Anthony Townsend's blog

Anthony Townsend is a research director at the Institute for the Future (IFTF) in Palo Alto, California.

Therapeutic Cities

I'm reposting this from my Future of Cities blog. You're all invited to join our conversation over there: it's sort of for urban studies what Planetizen is for urban planning and design.

Some of you may know that my wife and I welcomed a little girl to the world last month (Stella!). Despite the fact that my mother was a nurse for 40 years - or perhaps because of it - I've never spent a lot of time around hospitals. In fact, like many of you I share an aversion to the centralization of sick people.

Airports as a Brake on Global City Growth

It seems that global cities across the world are running up against an unforeseen brake on their future growth - airport and airspace congestion.

The Future of Presence

I spent a few days last week in Newcastle, England - a real gem of a town for tech history enthusiasts and urbanists. Newcastle is where the first steam trains and railways were built at the dawn of the industrial revolution. It was the demonstration of Robert Stephenson's Rocket in 1829 in Newcastle that you might mark as the beginning of mass mechanical mobility.

Wireless, Connected, Productive Transit - Formula for Hyper-Sprawl?

There are lots of Wi-Fi buses popping up in Northern California. The Google shuttle from San Francisco to the Valley has been running for a while and I think Yahoo! has a similar service, but I saw this Wi-Fi enabled AC Transit bus (that's Alameda County folks) crossing the Dumbarton Bridge last week. Apparently, the service is being subsidized by a grant from the Alameda County Congestion Management Agency.

New York Gets Cell Phone Service in the Subways... Sort of... Someday Soon...

It's the talk of the town today. The Metropolitan Transit Authority, after years of dithering has finally signed a contract to build out a shared cell phone infrastructure inside the underground portions of the subway system. Sort of.

According to the New York Times, "[t]he cellphone network will start in six downtown Manhattan stations in two years. Once it is shown to be working properly, Transit Wireless will have four more years to outfit the rest of the underground stations."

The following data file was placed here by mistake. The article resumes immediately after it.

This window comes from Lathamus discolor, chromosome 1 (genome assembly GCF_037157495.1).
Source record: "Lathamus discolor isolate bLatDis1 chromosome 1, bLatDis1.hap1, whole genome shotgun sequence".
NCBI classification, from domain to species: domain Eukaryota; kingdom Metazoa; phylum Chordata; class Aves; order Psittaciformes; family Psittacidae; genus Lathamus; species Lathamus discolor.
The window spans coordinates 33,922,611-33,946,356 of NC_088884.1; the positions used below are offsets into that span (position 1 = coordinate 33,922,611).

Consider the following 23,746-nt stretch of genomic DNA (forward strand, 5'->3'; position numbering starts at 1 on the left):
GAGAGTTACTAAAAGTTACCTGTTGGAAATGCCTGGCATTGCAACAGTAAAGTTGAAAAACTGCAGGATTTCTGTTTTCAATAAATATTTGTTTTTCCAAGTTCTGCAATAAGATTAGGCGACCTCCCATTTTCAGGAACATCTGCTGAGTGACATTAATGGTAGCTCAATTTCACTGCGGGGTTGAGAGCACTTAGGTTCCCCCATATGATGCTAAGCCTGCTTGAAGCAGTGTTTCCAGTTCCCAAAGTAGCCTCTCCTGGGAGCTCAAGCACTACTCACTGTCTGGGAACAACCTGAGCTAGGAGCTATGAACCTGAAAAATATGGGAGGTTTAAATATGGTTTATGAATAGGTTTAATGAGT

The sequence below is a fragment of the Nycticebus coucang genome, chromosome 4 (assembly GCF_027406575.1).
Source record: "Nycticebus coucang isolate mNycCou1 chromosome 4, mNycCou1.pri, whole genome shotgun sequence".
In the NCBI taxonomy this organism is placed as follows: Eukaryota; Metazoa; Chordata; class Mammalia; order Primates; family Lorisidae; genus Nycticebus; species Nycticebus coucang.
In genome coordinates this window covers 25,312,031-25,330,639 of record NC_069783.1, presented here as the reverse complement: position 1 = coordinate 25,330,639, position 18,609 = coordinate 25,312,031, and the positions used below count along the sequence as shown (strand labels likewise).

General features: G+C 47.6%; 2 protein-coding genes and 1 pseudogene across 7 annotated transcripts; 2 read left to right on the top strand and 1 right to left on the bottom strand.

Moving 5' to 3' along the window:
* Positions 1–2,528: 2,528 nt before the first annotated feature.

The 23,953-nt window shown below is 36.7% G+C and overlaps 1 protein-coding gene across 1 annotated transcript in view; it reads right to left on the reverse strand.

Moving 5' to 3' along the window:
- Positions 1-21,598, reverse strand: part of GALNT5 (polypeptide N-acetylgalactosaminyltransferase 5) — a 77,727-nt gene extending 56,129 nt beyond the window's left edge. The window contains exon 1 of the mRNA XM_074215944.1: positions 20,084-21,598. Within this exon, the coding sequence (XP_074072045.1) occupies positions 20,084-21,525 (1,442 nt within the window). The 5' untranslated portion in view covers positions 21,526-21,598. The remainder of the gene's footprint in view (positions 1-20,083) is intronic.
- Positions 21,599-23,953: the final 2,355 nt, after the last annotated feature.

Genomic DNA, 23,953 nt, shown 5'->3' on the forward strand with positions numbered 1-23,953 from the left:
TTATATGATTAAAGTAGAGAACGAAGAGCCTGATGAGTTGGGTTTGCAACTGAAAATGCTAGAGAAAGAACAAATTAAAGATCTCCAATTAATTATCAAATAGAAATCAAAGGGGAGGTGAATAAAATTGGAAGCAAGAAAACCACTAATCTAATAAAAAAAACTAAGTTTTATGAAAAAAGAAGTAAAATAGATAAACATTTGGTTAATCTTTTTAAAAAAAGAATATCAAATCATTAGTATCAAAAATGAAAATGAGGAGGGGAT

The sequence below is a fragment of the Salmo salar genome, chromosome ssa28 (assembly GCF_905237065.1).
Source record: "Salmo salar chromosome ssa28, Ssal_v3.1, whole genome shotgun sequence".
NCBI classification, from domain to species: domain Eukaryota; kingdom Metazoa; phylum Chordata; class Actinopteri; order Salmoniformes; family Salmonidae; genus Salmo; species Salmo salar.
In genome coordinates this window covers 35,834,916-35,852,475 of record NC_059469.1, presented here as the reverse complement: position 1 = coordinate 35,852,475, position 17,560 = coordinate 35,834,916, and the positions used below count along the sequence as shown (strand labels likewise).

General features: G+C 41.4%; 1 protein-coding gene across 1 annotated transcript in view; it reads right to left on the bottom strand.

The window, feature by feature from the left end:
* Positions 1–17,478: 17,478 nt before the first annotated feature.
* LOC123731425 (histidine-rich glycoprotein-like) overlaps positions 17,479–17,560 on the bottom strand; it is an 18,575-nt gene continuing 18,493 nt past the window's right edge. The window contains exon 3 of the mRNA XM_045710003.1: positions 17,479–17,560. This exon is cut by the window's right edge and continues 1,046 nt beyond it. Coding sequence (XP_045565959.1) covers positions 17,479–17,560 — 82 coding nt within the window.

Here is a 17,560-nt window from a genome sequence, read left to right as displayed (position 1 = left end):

Thats six years to completion, folks. Awesome.

Should Hong Kong and Shenzhen Merge? Tectonic Movements Towards a Regional Approach in the Pearl River Delta

The Bauhinia Foundation Research Centre, a think tank close to Hong Kong governor Donald Tsang, has just released a report arguing that it might make sense for Hong Kong and Shenzhen to merge into a single metropolitan entity. According to The Economist Cities Guide email update (one of the magazine's best services for subscribers and a most for global urban trendwatches):

Facebook takes over Palo Alto - Valleywag

Valleywag, the uber-obnoxious Bay Area gossip blog has a great piece on the impact a rapidly-expanding Facebook.com has on downtown Palo Alto (The Institute is right across the street!)

A New Blog on Economic Development in New York City

The gang at Appleseed, one of New York City's most interesting boutique economic development consultancies, has just launched a new blog. This is looking to be a must-read, as founder Hugh O'Neill has been one of the most accurate analysts and forecasters of economic trends in the New York region for many years now, and a strategist bar none. If his first post, a take on New York City's current commercial real estate market is a harbinger of things to come, I suspect we'll be back for more.

The Future of Cities Community Launches at the Institute for the Future

Some readers may be familiar with the TELECOM-CITIES listserv that I've run for the last ten years, sharing discussions about how information and communications technology is transforming cities and the process of urbanization. Once upon a time back in 1998, 1999, TELECOM-CITIES was an active community of researchers trying to figure out what fiber optics and cell phones and dot-com startups meant for the future of cities. Over the years, the list has maintained that focus, but growth of readership has been stagnant for years.

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